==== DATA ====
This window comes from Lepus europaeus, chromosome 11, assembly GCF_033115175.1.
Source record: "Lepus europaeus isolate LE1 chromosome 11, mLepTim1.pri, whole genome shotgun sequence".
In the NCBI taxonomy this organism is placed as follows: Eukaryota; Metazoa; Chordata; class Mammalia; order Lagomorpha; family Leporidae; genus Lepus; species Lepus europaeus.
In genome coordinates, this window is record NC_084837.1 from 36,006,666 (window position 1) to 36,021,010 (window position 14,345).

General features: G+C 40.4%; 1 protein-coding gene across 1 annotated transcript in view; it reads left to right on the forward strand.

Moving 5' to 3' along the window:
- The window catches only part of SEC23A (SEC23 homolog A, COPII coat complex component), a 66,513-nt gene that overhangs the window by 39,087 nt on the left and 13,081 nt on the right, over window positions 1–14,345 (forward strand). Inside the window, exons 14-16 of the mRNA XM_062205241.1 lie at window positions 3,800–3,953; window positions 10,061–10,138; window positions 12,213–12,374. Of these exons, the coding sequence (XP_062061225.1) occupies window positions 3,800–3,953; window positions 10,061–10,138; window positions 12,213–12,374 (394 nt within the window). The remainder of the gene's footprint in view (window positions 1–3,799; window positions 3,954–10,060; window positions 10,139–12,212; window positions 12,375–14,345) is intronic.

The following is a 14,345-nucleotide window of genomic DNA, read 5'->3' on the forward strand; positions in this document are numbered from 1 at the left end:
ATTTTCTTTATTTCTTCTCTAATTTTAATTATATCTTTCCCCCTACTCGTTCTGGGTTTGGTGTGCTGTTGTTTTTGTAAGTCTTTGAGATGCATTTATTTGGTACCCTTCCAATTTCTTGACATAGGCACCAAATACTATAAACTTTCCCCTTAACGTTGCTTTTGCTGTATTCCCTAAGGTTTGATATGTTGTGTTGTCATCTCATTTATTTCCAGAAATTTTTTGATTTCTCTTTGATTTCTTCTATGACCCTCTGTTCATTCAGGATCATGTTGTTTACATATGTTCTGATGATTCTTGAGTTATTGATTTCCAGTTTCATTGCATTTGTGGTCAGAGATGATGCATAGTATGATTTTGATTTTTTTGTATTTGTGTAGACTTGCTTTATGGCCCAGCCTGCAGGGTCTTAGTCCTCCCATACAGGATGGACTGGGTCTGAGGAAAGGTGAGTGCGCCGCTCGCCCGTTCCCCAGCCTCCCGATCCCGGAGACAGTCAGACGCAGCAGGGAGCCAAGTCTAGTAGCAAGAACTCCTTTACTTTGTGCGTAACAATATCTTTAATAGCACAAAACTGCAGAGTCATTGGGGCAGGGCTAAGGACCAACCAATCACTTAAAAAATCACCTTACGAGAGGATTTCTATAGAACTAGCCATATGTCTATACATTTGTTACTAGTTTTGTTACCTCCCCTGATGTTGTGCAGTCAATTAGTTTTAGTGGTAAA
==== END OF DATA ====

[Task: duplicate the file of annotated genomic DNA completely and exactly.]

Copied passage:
This window comes from Lepus europaeus, chromosome 11, assembly GCF_033115175.1.
Source record: "Lepus europaeus isolate LE1 chromosome 11, mLepTim1.pri, whole genome shotgun sequence".
In the NCBI taxonomy this organism is placed as follows: Eukaryota; Metazoa; Chordata; class Mammalia; order Lagomorpha; family Leporidae; genus Lepus; species Lepus europaeus.
In genome coordinates, this window is record NC_084837.1 from 36,006,666 (window position 1) to 36,021,010 (window position 14,345).

General features: G+C 40.4%; 1 protein-coding gene across 1 annotated transcript in view; it reads left to right on the forward strand.

Moving 5' to 3' along the window:
- The window catches only part of SEC23A (SEC23 homolog A, COPII coat complex component), a 66,513-nt gene that overhangs the window by 39,087 nt on the left and 13,081 nt on the right, over window positions 1–14,345 (forward strand). Inside the window, exons 14-16 of the mRNA XM_062205241.1 lie at window positions 3,800–3,953; window positions 10,061–10,138; window positions 12,213–12,374. Of these exons, the coding sequence (XP_062061225.1) occupies window positions 3,800–3,953; window positions 10,061–10,138; window positions 12,213–12,374 (394 nt within the window). The remainder of the gene's footprint in view (window positions 1–3,799; window positions 3,954–10,060; window positions 10,139–12,212; window positions 12,375–14,345) is intronic.

The following is a 14,345-nucleotide window of genomic DNA, read 5'->3' on the forward strand; positions in this document are numbered from 1 at the left end:
ATTTTCTTTATTTCTTCTCTAATTTTAATTATATCTTTCCCCCTACTCGTTCTGGGTTTGGTGTGCTGTTGTTTTTGTAAGTCTTTGAGATGCATTTATTTGGTACCCTTCCAATTTCTTGACATAGGCACCAAATACTATAAACTTTCCCCTTAACGTTGCTTTTGCTGTATTCCCTAAGGTTTGATATGTTGTGTTGTCATCTCATTTATTTCCAGAAATTTTTTGATTTCTCTTTGATTTCTTCTATGACCCTCTGTTCATTCAGGATCATGTTGTTTACATATGTTCTGATGATTCTTGAGTTATTGATTTCCAGTTTCATTGCATTTGTGGTCAGAGATGATGCATAGTATGATTTTGATTTTTTTGTATTTGTGTAGACTTGCTTTATGGCCCAGCCTGCAGGGTCTTAGTCCTCCCATACAGGATGGACTGGGTCTGAGGAAAGGTGAGTGCGCCGCTCGCCCGTTCCCCAGCCTCCCGATCCCGGAGACAGTCAGACGCAGCAGGGAGCCAAGTCTAGTAGCAAGAACTCCTTTACTTTGTGCGTAACAATATCTTTAATAGCACAAAACTGCAGAGTCATTGGGGCAGGGCTAAGGACCAACCAATCACTTAAAAAATCACCTTACGAGAGGATTTCTATAGAACTAGCCATATGTCTATACATTTGTTACTAGTTTTGTTACCTCCCCTGATGTTGTGCAGTCAATTAGTTTTAGTGGTAAA